When the chick flies the nest


We dropped off our first born at his university yesterday. My first chick flew our nest. As I hugged him and said my goodbyes till his mid-term break, my throat was thick with unshed tears. I got into the car and could feel this tug on my heart. As we headed away from the campus, I realized that the tug I had felt was not a new sensation. It wasn’t an alien one, but on the contrary a familiar one. I had felt it many times before.

When I had left him in the care of a baby sitter when I first went back to work after his birth.

When I first put him into the bus,which would take him to nursery school on his own.

When I dropped him off for his first sleepover at my parents’.

When he crossed the road first time on his own with me standing to one side keeping a keen eye on him.

When he took an auto rickshaw to go to his friend’s house alone.

When he stayed out for an evening with his friends and returned home around mid-night.

Somewhere along all these years we both, my son and I  have been unconsciously readying  ourselves for this day. Testing his wings. And I know when my 12 year old reaches the day, when she too flies the nest, my heart will go through the same motions all over again. Today more than any other day my father’s words ring true. When my son was an infant he had told me in a very positive manner, ” Consider yourself to be your children’s caretaker and nurturer, not their owner. It will be easier to let them fly when the time comes.”

The lessons in letting go comes in different packages, but by far this is the toughest of them all. After all didn’t someone once say,” having a child is to decide forever to have your heart go walking around outside your body.”




A Moment


As I went to my window to draw the shades, I glanced out onto the road. There at my gate I saw this little tableau which captured my attention. A group of four women sat very close to the gate. Comfortable and engrossed in their conversation. If proposed to one, the setting was hardly a comfortable one, and the location and facilities the most inconvenient, but there they sat, as if seated in a well-recommended restaurant. These are women who work as housemaids in half a dozen households in our area. Most of them average four to five households a day, beginning work at around 8.30 in the morning and winding up only by 6 in the evenings. Here they had gathered after a hard day’s work. This was probably the only bright patch in their day when they met their friends in the same situation, before they each headed home to prepare dinner for their waiting families and do their own housework before retiring for the day. As snatches of their conversation drifted up to me, I realized that they were having a cheerful conversation about the latest film which had been released and riling one of their friends about something. They looked genuinely relaxed and happy for that moment.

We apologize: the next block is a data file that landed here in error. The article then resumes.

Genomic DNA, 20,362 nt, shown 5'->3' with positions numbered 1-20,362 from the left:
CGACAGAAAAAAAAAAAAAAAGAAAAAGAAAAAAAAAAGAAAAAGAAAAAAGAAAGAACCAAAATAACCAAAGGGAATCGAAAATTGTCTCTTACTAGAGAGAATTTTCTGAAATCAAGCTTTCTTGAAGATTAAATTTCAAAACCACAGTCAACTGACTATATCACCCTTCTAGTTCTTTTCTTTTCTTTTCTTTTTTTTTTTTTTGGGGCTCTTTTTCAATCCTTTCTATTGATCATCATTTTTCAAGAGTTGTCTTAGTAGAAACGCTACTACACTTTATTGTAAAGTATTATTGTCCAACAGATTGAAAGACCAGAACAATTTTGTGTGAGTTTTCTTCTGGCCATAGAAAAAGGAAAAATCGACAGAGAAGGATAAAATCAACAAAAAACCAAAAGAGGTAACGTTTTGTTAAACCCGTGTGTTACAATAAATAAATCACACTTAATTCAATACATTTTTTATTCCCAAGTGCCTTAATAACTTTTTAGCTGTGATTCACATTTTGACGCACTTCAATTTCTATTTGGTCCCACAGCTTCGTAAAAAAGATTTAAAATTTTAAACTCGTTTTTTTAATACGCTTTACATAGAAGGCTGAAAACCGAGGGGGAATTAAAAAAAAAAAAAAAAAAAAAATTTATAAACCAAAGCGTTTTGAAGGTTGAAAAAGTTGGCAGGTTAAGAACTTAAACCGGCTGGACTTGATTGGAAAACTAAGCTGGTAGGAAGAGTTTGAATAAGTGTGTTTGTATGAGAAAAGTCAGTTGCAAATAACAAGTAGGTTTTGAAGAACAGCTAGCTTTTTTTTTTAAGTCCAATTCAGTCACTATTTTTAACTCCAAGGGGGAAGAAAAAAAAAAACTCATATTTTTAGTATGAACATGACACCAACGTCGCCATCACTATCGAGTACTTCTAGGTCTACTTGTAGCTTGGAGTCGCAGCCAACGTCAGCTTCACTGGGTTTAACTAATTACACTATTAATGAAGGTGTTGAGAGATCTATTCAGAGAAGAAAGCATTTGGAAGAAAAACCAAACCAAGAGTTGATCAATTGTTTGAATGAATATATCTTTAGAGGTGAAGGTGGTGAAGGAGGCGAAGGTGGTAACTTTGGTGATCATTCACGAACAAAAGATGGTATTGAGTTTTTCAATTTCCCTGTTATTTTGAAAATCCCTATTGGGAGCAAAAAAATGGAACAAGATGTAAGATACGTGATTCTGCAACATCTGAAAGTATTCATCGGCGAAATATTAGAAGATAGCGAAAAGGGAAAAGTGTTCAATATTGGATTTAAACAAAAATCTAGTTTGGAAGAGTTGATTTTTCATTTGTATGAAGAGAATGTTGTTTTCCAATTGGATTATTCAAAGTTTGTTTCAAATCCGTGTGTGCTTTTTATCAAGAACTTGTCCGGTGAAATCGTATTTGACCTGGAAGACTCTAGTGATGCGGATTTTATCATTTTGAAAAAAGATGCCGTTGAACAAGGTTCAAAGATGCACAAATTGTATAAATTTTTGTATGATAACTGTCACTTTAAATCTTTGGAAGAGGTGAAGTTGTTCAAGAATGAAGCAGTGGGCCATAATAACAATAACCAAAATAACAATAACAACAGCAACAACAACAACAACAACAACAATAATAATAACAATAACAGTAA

On some days the most mundane scenario makes one revisit some basic rules for a happy mind. Watching them,I thought once again how important it is to find at least one happy moment to appreciate in a day. And while some may think….one? ,one realises when one has to actually practice it on a regular basis, there are days when even that one moment comes to mind with great difficulty.